View Full Version : Severe Weather Question

11-26-2010, 05:12 PM
Hi, I am working on a meteorology project and am focusing on the severe weather of Washington. Aside from the various statistics, would someone be able to explain the importance of the three converging weather systems? and why does Mount Washington receive the brunt of these systems?
I wasn't able to find anything specifically on this on the website, but if I'm missing it or should look somewhere else, I'd appreciate any information.

12-02-2010, 03:35 PM
Would also be interested in reply.I was in Siberia two years ago and wonder why Mount Washington is so extreme given its longitude and latitude compared to northwest Siberia.

12-03-2010, 05:46 PM
Very interesting question. I wish I had the answer for it. Can anybody answer this question for us?


12-05-2010, 07:46 PM
Sorry I can't help you, but am interested in your fascinating question.

12-06-2010, 06:13 AM
It is probably due to its geographic location, there are many areas like this dotted around the World where they can receive uncommon weather patterns.

12-06-2010, 11:08 AM
On the summit in the Weather Room they have a map of the US with the major storm tracks over some period of time. Can't remember whether it is xx number of storms or a specific number of years. But, almost all either went over or close to or had some influence on the summit's weather. So, it gets slammed by storms more often than a normal location.

Two or the three major directions (west and northwest) are the predominate paths. The way the Presidential range is located storms get funneled by the outlying parts of the range so the weather gets pushed to the center of the funnel - Mt Washington. Then when the weather and wind goes up and over Mt Washington itself the wind is squeezed like putting your thumb over the end of a garden hose - the water (wind) goes faster. From what I understand (and I am not a weather guy) it is a combination of factors - more storms - stronger due to the shape of the range - and higher winds. It all adds up to very tough conditions.

Okay, weather folks - how was that for an explanation?

12-06-2010, 12:02 PM
From the FAQ page on this very site...

1. Does Mount Washington really have the world's worst weather?

It is the combination of extreme cold, wet, high winds, icing conditions and low visibility consistently found atop Mount Washington which earn it the title "Home of the World's Worst Weather". As William L. Putnam states in The Worst Weather on Earth, "There may be worse weather, from time to time, at some forbidding place on Planet Earth, but it has yet to be reliably recorded." Despite its relatively low elevation (6,288') Mount Washington is located at the confluence of three major storm tracks, and being the highest point in New England, it generally takes the brunt of passing storms. The steepness of the slopes, combined with the north/south orientation of the range, cause the winds to accelerate dramatically as they rise up from the valleys.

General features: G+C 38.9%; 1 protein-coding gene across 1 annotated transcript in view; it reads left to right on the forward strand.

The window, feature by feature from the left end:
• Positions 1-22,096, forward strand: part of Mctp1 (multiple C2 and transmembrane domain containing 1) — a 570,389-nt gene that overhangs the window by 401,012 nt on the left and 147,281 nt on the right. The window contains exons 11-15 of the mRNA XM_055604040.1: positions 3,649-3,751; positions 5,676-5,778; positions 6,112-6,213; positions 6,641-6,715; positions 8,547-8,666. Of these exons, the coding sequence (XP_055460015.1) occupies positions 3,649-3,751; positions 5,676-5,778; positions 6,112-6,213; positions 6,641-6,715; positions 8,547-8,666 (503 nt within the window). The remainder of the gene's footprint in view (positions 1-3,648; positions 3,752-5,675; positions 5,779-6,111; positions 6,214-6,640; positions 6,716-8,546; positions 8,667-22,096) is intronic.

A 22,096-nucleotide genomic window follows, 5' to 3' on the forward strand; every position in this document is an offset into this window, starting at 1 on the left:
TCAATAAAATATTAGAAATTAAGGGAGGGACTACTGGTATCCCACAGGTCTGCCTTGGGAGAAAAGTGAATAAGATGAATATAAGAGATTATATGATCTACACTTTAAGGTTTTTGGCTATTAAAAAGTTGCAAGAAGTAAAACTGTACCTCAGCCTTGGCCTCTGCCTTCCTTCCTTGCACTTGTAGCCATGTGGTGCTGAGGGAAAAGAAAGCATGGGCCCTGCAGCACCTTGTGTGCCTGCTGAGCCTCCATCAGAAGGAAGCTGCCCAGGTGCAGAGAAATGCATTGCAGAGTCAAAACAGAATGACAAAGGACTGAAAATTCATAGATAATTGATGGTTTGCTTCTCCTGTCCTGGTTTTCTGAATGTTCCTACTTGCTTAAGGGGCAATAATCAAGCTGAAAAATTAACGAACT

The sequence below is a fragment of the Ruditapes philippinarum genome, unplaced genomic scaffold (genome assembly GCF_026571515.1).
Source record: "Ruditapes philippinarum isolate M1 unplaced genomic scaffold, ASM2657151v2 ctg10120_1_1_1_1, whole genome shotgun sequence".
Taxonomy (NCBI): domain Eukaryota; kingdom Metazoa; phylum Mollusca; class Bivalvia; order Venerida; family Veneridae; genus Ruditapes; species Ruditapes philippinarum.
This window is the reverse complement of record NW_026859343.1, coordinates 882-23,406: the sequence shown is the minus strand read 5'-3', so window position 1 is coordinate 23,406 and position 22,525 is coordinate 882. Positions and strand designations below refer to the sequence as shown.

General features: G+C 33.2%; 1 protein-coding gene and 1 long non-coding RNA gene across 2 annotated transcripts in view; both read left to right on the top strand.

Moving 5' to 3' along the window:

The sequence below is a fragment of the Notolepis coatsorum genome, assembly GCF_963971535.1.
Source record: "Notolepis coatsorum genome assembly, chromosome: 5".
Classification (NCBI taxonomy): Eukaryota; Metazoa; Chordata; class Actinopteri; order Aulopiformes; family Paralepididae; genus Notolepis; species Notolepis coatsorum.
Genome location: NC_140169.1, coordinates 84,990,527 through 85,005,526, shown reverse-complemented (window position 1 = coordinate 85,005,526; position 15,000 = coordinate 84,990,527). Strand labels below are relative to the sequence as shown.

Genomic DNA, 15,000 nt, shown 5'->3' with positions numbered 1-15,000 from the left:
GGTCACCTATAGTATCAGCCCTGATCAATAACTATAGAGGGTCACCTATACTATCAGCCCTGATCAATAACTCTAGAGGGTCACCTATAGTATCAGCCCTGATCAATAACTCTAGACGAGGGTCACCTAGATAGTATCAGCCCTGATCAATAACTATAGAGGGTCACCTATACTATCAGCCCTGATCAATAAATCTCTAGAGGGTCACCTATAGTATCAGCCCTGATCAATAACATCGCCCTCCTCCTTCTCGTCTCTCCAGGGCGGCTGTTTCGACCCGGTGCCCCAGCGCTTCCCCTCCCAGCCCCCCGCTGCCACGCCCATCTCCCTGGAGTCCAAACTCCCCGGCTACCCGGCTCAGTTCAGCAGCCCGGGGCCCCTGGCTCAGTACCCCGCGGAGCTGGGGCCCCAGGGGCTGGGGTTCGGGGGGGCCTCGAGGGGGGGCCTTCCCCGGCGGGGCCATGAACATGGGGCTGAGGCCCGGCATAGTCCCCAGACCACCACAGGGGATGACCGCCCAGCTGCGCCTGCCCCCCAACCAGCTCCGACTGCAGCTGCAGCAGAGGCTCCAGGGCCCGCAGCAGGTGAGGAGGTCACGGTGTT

12-08-2010, 04:00 PM
Consider the October Blizzard of 2005. The extratropical remains of Hurricane Wilma were traveling up the Connecticut River Valley loaded with moisture, from a southwesterly direction. An Arctic Cold Front was approaching from the North northwest, and another extratropical ( the remains of the last storm before Wilma) off the coast of Labrador was wrapping NE ( retrograde flow) around into northern New England, conspiring to keep both Wilma's last gasp and the Cold front on a collision course, well inland.

The warm, wet, southerly flow, a DEEP low pressure system, couldn't move east. The cold front barrelling in ( a strong HIGH pressure) system created a big pressure gradient, with resulting strong winds and a lot of mixing of cold dry air with warm wet air. It couldn't move in quickly and got stalled out . The spine of the Northern Presidentials itself causes airmasses to RISE to get over the ridgeline, so you are bound, no matter how you look at it, to have a significant weather event when weather systems conspire in one location.

So go back and retrace ( visualize) what was happening in terms of "storm tracks", factor in the topography, and there is a good case study.